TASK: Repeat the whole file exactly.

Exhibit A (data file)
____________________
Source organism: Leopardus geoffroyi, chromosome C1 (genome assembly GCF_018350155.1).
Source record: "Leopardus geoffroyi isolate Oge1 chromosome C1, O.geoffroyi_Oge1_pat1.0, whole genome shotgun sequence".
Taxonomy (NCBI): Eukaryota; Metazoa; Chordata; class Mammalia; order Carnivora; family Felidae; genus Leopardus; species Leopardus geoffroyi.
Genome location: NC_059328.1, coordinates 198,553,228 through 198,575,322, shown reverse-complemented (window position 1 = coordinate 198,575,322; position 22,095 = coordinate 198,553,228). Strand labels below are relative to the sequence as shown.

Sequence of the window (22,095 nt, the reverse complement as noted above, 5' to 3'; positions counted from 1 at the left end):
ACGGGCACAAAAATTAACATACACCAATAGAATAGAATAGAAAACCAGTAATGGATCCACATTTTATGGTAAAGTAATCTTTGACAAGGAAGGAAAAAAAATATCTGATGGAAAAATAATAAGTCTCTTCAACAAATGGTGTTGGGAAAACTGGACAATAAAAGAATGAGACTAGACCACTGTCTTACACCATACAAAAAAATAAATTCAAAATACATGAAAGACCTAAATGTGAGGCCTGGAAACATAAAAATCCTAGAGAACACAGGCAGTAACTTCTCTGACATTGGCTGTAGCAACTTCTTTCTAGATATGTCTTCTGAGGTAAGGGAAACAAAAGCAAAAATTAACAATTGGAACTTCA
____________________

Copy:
Source organism: Leopardus geoffroyi, chromosome C1 (genome assembly GCF_018350155.1).
Source record: "Leopardus geoffroyi isolate Oge1 chromosome C1, O.geoffroyi_Oge1_pat1.0, whole genome shotgun sequence".
Taxonomy (NCBI): Eukaryota; Metazoa; Chordata; class Mammalia; order Carnivora; family Felidae; genus Leopardus; species Leopardus geoffroyi.
Genome location: NC_059328.1, coordinates 198,553,228 through 198,575,322, shown reverse-complemented (window position 1 = coordinate 198,575,322; position 22,095 = coordinate 198,553,228). Strand labels below are relative to the sequence as shown.

Sequence of the window (22,095 nt, the reverse complement as noted above, 5' to 3'; positions counted from 1 at the left end):
ACGGGCACAAAAATTAACATACACCAATAGAATAGAATAGAAAACCAGTAATGGATCCACATTTTATGGTAAAGTAATCTTTGACAAGGAAGGAAAAAAAATATCTGATGGAAAAATAATAAGTCTCTTCAACAAATGGTGTTGGGAAAACTGGACAATAAAAGAATGAGACTAGACCACTGTCTTACACCATACAAAAAAATAAATTCAAAATACATGAAAGACCTAAATGTGAGGCCTGGAAACATAAAAATCCTAGAGAACACAGGCAGTAACTTCTCTGACATTGGCTGTAGCAACTTCTTTCTAGATATGTCTTCTGAGGTAAGGGAAACAAAAGCAAAAATTAACAATTGGAACTTCA